My ftout and infeparable friend was greatly amazed at this revelation that the charter of Runnymede was of no more value than a bill drawn on a party who difhonours it; but I said, “Think of that and talk of that at home, but now call to mind that extraordinary men have been prisoners within these walls. Here the good and learned bishop, Jeremy Taylor, was incarcerated in 1656, on a charge of being privy to an infurrection of the royalists. And here," I faid, “in the south-eastern extremity of the first court, you see the tower still called Henry Marten's Tower, where Marten, one of the regicides, was confined. This was one of the most determined republicans of his time. He was the friend of Harrington, Sydney, Wildman, Neville, and other men who had imbibed all the republican ideas of ancient Greece and Rome. He it was who, walking between the Parliament House and Westminster with Mr. Hyde, afterwards the famous Lord Chancellor Clarendon, long before the civil war, startled him by saying, “I do not think one man wife enough to govern us all!" He was the right-hand man of Cromwell, till Cromwell himself aimed at sovereign power. He it was who, when the high court of justice appointed to try Charles I. were puzzled on what authority they should try him, rofe and faid, "In the names of the commons and parliament affembled, and of all the good people of England." And when Charles himself demanded on what authority they prefumed to try him, he was answered in those words. He would have been executed with the rest of the regicides, but for his latter oppofition to Cromwell. On that account his punishment was commuted to perpetual imprisonment.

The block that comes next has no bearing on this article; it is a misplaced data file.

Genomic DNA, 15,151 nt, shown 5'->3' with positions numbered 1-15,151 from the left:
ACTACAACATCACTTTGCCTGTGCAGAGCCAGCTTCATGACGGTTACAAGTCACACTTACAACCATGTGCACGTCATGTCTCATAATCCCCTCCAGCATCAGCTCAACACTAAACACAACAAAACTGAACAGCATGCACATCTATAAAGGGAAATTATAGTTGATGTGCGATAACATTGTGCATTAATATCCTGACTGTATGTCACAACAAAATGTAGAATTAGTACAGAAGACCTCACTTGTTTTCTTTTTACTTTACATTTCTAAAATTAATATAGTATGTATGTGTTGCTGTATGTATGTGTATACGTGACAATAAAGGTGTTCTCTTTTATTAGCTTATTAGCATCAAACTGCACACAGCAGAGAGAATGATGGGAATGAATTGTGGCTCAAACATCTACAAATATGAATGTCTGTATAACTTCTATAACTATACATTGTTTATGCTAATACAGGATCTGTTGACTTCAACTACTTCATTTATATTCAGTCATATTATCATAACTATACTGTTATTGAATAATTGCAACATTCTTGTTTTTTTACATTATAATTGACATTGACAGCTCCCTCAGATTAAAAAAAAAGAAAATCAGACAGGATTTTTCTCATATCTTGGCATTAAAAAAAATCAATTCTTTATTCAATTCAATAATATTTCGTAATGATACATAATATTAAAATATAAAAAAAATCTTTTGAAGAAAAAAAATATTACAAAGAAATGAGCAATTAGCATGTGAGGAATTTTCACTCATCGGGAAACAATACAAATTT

Marten was a prisoner in this tower twenty years, but his imprisonment was by no means rigorous. His wife was permitted to refide with him; he had the full enjoyment of his

property, which was large, and was allowed to receive vifits, and to pay vifits, in company with a guard, to the neighbouring gentry, especially to a Mr. H. Pierre, at whose house a fine portrait of him was preserved.


Southey in his early and democratic poems drew a most gloomy and exaggerated picture of Marten's imprisonment here: